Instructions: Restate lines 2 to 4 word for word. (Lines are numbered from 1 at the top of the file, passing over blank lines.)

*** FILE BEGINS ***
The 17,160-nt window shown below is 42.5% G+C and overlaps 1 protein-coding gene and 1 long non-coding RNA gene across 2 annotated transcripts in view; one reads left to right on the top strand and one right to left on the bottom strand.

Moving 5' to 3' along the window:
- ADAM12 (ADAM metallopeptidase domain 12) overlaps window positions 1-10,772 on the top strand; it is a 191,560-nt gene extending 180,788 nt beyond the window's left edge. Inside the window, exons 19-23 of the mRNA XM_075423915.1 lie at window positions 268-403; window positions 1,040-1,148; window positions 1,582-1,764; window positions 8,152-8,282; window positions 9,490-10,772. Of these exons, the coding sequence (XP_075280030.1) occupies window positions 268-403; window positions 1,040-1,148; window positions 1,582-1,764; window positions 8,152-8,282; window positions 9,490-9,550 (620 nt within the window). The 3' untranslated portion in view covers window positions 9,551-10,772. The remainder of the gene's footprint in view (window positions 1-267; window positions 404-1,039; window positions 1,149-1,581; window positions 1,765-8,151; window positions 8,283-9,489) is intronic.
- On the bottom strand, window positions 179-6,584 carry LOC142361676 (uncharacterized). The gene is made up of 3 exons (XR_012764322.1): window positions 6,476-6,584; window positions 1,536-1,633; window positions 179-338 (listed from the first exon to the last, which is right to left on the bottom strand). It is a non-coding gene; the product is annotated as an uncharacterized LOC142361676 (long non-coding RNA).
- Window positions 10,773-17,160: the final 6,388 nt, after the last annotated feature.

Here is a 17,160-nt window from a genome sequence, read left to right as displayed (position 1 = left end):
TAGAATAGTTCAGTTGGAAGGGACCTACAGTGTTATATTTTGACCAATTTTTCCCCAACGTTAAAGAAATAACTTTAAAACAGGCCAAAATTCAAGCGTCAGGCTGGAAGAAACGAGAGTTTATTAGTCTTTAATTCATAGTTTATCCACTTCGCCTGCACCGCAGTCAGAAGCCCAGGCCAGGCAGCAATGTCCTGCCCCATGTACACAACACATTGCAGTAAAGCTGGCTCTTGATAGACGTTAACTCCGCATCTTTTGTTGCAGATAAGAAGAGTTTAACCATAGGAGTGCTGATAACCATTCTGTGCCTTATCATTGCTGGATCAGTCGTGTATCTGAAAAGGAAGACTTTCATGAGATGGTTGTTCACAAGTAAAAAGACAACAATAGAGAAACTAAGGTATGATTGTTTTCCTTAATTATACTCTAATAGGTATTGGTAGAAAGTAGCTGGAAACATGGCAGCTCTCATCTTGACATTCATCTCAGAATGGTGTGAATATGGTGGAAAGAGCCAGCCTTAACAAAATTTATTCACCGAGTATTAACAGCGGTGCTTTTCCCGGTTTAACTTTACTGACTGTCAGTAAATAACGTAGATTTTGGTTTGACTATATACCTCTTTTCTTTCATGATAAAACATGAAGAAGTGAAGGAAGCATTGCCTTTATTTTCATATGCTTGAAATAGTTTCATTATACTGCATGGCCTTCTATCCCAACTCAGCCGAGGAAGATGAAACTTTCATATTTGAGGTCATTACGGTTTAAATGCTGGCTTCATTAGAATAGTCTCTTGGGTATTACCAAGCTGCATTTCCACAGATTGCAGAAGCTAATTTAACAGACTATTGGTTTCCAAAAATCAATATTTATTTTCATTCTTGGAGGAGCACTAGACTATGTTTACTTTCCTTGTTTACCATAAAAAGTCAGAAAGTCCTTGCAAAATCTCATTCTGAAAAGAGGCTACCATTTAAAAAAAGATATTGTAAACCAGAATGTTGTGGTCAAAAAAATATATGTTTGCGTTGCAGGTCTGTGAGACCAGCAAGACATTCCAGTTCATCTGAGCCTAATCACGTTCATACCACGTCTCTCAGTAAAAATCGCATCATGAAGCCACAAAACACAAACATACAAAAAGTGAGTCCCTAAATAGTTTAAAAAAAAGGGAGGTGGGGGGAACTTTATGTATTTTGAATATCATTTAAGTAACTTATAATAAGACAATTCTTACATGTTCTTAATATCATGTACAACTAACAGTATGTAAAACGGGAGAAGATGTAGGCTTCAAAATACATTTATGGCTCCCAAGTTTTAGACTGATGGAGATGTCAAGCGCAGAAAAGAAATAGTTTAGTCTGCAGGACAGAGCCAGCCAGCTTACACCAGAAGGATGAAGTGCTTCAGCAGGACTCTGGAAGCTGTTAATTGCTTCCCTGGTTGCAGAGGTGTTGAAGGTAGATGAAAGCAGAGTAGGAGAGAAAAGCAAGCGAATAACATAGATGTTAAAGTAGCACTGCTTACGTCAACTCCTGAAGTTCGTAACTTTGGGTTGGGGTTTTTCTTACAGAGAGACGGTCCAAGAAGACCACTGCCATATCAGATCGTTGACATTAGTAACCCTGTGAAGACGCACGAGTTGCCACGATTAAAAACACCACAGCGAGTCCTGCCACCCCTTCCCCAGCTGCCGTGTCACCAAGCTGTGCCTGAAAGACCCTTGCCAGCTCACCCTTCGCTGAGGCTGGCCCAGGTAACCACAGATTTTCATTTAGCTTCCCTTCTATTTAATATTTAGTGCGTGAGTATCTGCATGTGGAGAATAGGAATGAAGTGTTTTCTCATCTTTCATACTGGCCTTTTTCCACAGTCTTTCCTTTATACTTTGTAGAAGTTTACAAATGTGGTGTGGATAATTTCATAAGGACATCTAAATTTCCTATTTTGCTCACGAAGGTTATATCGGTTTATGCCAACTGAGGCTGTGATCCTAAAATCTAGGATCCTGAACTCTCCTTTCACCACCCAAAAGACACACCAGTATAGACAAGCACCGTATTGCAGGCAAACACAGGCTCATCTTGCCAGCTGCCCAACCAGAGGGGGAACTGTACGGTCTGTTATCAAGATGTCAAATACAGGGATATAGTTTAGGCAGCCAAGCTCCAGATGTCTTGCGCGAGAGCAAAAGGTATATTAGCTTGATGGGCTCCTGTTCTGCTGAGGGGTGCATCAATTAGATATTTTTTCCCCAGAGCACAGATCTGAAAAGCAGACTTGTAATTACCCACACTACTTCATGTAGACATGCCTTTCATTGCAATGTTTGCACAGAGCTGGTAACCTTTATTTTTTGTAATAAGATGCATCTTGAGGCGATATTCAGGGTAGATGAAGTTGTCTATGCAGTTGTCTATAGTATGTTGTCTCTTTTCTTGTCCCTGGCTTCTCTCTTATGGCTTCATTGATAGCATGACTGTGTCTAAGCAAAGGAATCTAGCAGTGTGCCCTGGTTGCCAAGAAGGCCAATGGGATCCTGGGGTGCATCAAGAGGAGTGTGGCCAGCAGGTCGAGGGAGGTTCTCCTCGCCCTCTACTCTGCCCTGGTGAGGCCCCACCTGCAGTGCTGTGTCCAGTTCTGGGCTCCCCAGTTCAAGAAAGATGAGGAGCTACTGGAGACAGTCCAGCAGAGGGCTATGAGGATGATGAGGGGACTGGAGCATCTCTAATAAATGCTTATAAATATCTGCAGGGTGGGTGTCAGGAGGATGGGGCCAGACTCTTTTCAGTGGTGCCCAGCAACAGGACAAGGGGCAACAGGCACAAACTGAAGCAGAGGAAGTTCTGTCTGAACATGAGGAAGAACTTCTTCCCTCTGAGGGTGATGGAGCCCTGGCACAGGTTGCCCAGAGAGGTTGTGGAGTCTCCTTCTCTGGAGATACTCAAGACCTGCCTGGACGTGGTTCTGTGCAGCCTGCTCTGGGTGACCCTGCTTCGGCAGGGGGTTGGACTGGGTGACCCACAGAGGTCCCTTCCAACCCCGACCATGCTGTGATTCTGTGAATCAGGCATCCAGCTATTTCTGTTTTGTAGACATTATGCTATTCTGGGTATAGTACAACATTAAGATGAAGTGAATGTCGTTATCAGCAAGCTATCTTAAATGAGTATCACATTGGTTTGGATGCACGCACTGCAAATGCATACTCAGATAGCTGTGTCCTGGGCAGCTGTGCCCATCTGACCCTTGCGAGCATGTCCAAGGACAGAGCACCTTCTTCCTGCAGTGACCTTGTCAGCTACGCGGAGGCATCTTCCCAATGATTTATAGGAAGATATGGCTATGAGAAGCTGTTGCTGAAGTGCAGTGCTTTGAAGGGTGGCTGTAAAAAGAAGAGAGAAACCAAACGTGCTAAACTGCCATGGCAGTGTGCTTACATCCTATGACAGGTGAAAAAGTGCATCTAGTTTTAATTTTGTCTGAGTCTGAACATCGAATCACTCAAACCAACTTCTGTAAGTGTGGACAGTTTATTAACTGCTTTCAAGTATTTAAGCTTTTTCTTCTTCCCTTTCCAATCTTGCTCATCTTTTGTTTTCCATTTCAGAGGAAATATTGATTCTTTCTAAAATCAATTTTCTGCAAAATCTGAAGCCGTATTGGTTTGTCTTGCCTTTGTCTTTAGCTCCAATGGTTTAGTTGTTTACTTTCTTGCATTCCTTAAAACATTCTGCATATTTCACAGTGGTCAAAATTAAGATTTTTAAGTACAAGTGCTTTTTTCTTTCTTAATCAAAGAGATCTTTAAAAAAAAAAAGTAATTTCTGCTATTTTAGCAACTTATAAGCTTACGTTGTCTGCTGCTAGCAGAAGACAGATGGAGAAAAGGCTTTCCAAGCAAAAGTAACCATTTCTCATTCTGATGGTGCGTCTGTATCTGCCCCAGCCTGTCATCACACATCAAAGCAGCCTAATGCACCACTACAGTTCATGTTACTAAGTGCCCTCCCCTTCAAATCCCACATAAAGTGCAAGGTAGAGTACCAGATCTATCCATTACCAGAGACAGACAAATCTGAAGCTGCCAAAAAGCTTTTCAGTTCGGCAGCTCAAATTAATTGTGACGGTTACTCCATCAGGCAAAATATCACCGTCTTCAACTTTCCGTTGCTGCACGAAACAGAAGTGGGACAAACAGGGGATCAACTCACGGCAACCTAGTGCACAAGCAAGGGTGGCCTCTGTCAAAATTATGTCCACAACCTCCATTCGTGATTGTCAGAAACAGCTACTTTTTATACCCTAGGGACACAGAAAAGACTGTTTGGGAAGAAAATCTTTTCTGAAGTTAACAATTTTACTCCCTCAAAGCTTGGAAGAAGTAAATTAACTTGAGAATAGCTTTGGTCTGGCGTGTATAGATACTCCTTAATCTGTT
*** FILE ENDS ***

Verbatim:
Moving 5' to 3' along the window:
- ADAM12 (ADAM metallopeptidase domain 12) overlaps window positions 1-10,772 on the top strand; it is a 191,560-nt gene extending 180,788 nt beyond the window's left edge. Inside the window, exons 19-23 of the mRNA XM_075423915.1 lie at window positions 268-403; window positions 1,040-1,148; window positions 1,582-1,764; window positions 8,152-8,282; window positions 9,490-10,772. Of these exons, the coding sequence (XP_075280030.1) occupies window positions 268-403; window positions 1,040-1,148; window positions 1,582-1,764; window positions 8,152-8,282; window positions 9,490-9,550 (620 nt within the window). The 3' untranslated portion in view covers window positions 9,551-10,772. The remainder of the gene's footprint in view (window positions 1-267; window positions 404-1,039; window positions 1,149-1,581; window positions 1,765-8,151; window positions 8,283-9,489) is intronic.
- On the bottom strand, window positions 179-6,584 carry LOC142361676 (uncharacterized). The gene is made up of 3 exons (XR_012764322.1): window positions 6,476-6,584; window positions 1,536-1,633; window positions 179-338 (listed from the first exon to the last, which is right to left on the bottom strand). It is a non-coding gene; the product is annotated as an uncharacterized LOC142361676 (long non-coding RNA).